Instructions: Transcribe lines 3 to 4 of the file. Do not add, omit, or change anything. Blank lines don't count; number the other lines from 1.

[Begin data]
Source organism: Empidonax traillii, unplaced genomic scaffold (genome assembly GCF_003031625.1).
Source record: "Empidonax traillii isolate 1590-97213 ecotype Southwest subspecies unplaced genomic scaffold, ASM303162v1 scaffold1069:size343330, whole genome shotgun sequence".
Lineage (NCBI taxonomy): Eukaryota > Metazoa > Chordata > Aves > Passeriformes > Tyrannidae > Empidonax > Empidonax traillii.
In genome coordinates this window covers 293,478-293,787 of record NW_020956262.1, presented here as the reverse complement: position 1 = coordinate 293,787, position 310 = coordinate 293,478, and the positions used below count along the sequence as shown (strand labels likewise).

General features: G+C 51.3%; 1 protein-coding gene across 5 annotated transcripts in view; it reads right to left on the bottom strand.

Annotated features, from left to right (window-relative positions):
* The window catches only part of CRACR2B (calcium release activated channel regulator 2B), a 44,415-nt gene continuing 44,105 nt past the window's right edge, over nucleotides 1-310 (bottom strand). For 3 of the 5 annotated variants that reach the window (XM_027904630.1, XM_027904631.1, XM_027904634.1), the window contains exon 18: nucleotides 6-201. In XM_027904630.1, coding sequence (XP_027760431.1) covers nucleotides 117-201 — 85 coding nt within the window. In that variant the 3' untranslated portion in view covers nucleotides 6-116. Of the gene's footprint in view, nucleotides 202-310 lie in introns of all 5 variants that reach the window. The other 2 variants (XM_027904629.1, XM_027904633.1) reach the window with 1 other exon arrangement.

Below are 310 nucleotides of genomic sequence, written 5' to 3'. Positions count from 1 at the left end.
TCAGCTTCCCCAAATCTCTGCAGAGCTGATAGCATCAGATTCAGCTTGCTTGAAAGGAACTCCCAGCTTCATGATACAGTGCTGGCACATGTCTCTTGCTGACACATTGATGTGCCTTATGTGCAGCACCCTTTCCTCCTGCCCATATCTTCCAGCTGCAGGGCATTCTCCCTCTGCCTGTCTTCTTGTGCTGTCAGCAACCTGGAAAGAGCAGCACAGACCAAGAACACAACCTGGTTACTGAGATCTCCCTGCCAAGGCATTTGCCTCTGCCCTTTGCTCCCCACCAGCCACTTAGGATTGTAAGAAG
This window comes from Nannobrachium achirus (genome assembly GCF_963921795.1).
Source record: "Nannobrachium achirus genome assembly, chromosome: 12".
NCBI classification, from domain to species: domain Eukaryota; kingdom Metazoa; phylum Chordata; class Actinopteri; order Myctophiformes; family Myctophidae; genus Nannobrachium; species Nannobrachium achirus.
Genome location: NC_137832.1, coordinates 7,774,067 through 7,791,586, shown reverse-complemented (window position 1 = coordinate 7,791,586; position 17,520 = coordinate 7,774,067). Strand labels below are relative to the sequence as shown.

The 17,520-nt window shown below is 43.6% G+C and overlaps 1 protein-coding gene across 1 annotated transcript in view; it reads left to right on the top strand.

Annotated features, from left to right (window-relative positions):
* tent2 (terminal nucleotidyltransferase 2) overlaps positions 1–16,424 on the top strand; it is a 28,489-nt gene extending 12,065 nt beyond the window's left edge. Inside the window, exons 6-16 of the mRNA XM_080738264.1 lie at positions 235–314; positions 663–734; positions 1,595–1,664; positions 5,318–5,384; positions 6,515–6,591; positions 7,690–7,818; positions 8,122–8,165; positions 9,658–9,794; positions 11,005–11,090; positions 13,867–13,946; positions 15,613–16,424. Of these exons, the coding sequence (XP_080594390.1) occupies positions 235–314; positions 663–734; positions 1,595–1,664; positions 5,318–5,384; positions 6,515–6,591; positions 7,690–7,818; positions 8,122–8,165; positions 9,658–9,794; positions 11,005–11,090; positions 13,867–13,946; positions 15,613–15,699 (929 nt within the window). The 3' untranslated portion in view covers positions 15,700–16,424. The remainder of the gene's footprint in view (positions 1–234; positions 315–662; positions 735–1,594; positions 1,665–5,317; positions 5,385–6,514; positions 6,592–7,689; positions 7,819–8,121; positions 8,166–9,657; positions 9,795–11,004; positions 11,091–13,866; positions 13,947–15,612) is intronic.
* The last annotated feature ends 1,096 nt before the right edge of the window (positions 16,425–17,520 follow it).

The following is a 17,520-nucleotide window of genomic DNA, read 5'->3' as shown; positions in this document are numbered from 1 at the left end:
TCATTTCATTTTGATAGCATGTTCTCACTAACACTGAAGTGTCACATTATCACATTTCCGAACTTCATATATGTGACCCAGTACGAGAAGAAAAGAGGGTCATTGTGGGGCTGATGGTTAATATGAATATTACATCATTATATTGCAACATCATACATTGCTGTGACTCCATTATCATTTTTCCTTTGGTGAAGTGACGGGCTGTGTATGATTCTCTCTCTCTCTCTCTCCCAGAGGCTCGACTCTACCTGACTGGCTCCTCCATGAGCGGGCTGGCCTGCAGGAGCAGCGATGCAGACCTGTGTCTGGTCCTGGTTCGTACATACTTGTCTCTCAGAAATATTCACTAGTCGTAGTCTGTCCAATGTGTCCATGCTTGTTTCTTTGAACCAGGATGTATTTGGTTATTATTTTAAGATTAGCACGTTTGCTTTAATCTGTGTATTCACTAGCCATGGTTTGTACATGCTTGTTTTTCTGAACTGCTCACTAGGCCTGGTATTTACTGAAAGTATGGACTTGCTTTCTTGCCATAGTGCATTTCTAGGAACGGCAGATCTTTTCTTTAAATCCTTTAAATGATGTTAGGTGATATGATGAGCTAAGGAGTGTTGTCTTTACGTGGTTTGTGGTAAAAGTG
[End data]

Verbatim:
Lineage (NCBI taxonomy): Eukaryota > Metazoa > Chordata > Aves > Passeriformes > Tyrannidae > Empidonax > Empidonax traillii.
In genome coordinates this window covers 293,478-293,787 of record NW_020956262.1, presented here as the reverse complement: position 1 = coordinate 293,787, position 310 = coordinate 293,478, and the positions used below count along the sequence as shown (strand labels likewise).